Near the home of ATF Agent Joseph Capano, police are standing guard as family and friends with heavy hearts mourn an unexplainable loss.
Through her grief, his wife Dori released a statement to Newsday: "He was unlike anybody I ever met or ever will meet," she said. "I was immediately swept off my feet, and taken in by his charm."
Family members tell Eyewitness News they harbor no ill will toward the retired cop who shot and killed the federal agent, mistaking him for the accomplice of James McGoey, the career criminal who'd come to rob the neighborhood drug store of pain pills.
And now, Eyewitness News has learned new information about McGoey, who at 43 had spent nearly half his adult life in state prison for robbery.
He served one term upstate from 1991 to 2000.
After just over a year of freedom, he was convicted again, and spent another decade in Attica.
He was released this past August, but not before completing therapy for anger management and alcohol and substance abuse.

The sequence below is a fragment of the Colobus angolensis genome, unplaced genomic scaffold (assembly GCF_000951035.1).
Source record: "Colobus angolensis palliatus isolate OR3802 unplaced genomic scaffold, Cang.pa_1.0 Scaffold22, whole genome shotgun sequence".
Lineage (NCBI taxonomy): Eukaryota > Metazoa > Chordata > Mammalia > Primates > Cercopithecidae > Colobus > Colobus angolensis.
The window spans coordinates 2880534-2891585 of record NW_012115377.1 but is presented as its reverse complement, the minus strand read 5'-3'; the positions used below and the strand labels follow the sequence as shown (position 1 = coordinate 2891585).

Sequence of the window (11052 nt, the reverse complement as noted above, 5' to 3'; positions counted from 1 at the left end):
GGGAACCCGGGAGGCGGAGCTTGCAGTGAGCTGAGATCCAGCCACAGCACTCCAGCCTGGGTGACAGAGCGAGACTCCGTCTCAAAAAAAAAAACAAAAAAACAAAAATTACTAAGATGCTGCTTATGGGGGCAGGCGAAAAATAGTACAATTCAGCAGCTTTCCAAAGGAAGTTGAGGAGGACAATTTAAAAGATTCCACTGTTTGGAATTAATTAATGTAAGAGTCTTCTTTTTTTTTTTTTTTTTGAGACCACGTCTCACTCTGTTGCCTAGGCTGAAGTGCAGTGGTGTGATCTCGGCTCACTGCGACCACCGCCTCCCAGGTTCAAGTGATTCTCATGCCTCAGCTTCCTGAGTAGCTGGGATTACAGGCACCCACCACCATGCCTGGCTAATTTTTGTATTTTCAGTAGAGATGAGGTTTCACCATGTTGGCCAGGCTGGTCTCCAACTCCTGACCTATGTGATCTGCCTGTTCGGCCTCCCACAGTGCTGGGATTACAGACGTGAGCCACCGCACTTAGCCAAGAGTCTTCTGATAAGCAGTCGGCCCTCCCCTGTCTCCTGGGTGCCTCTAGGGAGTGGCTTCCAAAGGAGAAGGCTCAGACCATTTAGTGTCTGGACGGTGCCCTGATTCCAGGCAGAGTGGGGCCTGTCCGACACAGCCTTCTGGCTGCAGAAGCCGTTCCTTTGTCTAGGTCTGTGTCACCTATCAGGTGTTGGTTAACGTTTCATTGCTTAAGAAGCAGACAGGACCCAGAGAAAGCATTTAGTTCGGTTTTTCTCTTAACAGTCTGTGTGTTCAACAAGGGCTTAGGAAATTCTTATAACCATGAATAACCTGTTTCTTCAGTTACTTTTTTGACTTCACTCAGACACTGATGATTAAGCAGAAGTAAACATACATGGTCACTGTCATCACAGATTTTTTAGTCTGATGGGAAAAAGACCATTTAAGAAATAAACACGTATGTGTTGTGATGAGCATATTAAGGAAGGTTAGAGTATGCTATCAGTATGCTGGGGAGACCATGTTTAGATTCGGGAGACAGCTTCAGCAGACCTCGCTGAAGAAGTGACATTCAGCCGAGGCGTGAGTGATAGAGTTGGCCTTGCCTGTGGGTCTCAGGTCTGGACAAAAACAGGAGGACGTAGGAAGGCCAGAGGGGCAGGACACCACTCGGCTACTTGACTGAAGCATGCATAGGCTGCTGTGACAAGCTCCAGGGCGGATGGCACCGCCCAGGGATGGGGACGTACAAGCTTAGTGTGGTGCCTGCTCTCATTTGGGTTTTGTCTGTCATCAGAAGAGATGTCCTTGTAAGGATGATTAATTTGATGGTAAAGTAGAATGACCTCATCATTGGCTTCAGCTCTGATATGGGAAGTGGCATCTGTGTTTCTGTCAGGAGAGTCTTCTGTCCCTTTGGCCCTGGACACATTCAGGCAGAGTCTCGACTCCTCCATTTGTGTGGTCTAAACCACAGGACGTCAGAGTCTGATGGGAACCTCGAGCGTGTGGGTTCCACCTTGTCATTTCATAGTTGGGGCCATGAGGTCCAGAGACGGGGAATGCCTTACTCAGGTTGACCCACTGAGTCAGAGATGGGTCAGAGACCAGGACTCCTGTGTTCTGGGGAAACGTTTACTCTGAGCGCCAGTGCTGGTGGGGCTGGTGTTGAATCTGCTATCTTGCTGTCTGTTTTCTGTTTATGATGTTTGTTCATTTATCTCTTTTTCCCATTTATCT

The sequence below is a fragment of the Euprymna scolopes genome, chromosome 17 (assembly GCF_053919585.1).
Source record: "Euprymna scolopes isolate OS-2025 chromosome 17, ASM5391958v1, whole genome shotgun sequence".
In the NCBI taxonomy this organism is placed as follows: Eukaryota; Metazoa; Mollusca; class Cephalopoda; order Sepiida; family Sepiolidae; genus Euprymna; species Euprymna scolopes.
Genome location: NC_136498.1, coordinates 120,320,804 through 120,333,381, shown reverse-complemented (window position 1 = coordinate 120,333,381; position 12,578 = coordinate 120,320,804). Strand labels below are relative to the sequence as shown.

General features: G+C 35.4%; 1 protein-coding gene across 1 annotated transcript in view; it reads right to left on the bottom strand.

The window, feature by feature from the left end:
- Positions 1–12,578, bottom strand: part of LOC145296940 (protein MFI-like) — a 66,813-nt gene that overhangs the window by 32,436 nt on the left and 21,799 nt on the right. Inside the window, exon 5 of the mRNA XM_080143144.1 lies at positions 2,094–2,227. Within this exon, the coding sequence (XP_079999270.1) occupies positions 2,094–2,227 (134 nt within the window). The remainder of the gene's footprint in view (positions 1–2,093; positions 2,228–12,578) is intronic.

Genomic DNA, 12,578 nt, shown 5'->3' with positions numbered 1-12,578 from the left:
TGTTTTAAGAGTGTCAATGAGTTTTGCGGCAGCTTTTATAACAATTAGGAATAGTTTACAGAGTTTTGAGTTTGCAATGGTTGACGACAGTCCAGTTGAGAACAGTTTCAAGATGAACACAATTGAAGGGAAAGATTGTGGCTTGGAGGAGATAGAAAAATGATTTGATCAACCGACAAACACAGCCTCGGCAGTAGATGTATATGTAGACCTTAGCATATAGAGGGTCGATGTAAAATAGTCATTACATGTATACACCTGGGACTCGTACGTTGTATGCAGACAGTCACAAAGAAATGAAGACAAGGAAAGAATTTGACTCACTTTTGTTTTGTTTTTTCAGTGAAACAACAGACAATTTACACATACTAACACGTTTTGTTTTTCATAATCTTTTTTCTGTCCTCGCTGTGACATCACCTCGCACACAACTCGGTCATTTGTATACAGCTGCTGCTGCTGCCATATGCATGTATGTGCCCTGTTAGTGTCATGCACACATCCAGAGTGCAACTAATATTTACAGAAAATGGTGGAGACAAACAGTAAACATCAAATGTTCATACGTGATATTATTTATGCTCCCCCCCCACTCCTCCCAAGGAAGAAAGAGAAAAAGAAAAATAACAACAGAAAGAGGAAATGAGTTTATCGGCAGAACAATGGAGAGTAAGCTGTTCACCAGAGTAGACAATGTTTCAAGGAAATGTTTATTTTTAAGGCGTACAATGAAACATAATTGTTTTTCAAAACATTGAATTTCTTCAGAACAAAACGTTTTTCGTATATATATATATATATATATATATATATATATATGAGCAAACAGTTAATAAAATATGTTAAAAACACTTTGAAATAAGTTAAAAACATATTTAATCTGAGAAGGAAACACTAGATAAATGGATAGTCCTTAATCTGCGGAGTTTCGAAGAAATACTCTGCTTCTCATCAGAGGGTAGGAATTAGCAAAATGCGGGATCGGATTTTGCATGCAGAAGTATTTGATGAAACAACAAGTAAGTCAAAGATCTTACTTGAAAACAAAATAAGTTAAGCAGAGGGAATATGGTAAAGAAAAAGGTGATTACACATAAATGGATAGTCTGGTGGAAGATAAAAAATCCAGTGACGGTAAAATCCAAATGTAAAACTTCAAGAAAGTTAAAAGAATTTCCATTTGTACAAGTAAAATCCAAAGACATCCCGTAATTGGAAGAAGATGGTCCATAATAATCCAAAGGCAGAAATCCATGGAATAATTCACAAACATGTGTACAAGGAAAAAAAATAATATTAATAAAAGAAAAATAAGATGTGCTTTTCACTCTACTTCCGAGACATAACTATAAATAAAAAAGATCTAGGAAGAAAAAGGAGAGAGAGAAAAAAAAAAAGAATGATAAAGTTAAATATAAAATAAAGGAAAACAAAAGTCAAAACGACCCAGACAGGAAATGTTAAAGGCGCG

Still just over four months later, there he was, allegedly robbing a drug store of prescription pills.
"This kind of thing is a wakeup call for all folks who are suffering with addiction," said Dr. Jeffrey Reynolds, of the Long Island Council on Alcohol and Drug Dependence.
Dr. Jeffrey Reynolds runs the Long Island Council on Alcohol and Drug Dependence.
He says it's no surprise McGoey fell off the wagon and reverted to violence.
With increasing demand for addiction treatment, and declining budgets to pay for it, the cycle of violence will likely only get worse.
"Most of our folks when they see something like this happen are scared to death that at some point in time they'll do something life changing that they're going to regret," Dr. Reynolds said.
The funeral for Capano will be 11 a.m. Friday at St. William The Abbot R.C. Church in Seaford. Burial will follow at St. Charles Cemetery in East Farmingdale.
Some information from The Associated Press
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